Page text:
Anita Mandl was born in Prague and came to England in 1939. On leaving school she trained as a zoologist at Birkbeck College, University of London, gaining a first class honours degree in 1947. In 1965, she married and moved to Devon where she set up a sculpture studio in her garden and has been carving ever since.
Most of Mandl’s sculptures are simplified animal forms with highly polished surfaces where detail is eliminated in order to set off the natural beauty of each subject’s material. Mandl’s early carvings were mostly in hardwoods but later she turned to alabaster, soapstone and marble and for some time experimented with two-tone effects and polished areas with chiselled or scratched finishes or inlaid resins. Mandl’s sculptures share a superficial resemblance to the Inuit carvings of North America and Asia. This is perhaps due to a common method of being formed and a similar detailed knowledge of the animal subject matter.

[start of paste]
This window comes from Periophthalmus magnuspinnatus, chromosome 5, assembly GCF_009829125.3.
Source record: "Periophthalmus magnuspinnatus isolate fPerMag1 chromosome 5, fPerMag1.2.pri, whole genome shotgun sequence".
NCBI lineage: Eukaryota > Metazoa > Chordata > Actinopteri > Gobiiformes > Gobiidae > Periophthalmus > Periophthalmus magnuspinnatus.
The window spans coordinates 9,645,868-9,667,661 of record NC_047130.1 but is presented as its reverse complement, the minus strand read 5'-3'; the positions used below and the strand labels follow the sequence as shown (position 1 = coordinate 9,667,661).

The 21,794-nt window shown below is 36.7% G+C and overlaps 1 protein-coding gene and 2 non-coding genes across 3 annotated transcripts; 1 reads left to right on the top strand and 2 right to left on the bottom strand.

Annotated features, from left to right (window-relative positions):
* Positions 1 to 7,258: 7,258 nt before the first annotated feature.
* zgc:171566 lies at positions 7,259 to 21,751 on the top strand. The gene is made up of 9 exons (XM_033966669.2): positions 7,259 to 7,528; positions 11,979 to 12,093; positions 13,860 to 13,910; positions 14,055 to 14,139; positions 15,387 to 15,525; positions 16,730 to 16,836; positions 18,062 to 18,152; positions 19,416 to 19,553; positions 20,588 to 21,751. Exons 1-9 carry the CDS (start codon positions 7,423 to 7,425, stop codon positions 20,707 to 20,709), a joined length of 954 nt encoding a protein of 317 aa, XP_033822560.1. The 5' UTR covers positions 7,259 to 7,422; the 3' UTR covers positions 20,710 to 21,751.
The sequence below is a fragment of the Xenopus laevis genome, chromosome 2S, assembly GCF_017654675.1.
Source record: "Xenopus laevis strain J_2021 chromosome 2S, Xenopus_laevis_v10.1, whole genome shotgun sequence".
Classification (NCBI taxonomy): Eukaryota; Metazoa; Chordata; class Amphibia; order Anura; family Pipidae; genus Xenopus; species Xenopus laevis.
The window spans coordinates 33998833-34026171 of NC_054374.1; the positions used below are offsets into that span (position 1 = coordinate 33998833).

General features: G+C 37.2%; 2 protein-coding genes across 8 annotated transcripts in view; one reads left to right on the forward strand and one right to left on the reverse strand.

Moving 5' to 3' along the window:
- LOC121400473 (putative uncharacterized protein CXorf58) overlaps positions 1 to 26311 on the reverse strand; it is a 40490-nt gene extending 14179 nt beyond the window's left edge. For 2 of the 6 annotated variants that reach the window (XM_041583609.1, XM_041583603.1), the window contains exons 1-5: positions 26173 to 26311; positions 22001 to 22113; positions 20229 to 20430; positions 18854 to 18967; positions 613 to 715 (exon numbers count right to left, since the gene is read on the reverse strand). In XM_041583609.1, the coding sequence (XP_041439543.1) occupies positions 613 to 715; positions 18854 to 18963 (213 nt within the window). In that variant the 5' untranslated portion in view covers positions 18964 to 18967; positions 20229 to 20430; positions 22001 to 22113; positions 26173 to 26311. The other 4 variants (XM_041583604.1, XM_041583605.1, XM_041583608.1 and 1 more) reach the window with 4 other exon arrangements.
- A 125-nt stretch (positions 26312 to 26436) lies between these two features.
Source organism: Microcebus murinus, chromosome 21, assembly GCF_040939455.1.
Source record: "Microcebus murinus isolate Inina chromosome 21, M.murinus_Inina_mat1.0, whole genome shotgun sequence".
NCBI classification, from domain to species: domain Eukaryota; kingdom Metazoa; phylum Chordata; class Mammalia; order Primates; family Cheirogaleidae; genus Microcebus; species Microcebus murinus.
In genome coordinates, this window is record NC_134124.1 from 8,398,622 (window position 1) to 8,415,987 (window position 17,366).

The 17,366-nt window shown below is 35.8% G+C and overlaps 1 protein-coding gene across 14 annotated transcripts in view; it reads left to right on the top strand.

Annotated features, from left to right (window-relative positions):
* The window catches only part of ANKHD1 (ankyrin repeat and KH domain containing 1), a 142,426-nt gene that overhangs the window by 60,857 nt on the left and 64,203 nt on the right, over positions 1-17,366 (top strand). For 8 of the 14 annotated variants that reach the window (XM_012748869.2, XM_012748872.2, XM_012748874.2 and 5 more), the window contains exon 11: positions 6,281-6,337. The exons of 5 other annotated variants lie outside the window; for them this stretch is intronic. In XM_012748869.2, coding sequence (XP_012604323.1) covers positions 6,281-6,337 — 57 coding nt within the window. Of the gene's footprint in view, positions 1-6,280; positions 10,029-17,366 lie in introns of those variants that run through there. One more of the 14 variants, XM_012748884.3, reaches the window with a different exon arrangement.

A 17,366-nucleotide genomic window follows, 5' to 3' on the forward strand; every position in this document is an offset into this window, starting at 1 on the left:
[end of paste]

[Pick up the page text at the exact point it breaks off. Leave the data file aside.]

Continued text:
Unusually for a stone carver, many of Mandl’s pieces are also cast into bronze in limited editions. Since 1987 they have been cast and patinated exclusively by Pangolin Editions whose expertise allows Mandl to replicate the colour and polish of the original. The use of these multicoloured patinas exploits the pelage or plumage of their subjects. She exhibits extensively throughout the British Isles and is a Royal West of England Academician and a Fellow of The Royal Society of British Sculptors.